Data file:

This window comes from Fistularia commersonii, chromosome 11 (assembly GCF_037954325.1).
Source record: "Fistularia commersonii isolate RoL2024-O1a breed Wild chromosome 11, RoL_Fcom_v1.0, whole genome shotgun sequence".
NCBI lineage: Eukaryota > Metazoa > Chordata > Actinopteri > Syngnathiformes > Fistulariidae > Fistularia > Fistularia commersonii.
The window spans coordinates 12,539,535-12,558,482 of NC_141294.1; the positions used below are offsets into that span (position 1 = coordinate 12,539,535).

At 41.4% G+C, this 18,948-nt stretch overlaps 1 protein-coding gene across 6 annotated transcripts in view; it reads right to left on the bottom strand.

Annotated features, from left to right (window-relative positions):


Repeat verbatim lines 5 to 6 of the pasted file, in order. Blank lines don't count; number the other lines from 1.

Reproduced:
At 41.4% G+C, this 18,948-nt stretch overlaps 1 protein-coding gene across 6 annotated transcripts in view; it reads right to left on the bottom strand.

Annotated features, from left to right (window-relative positions):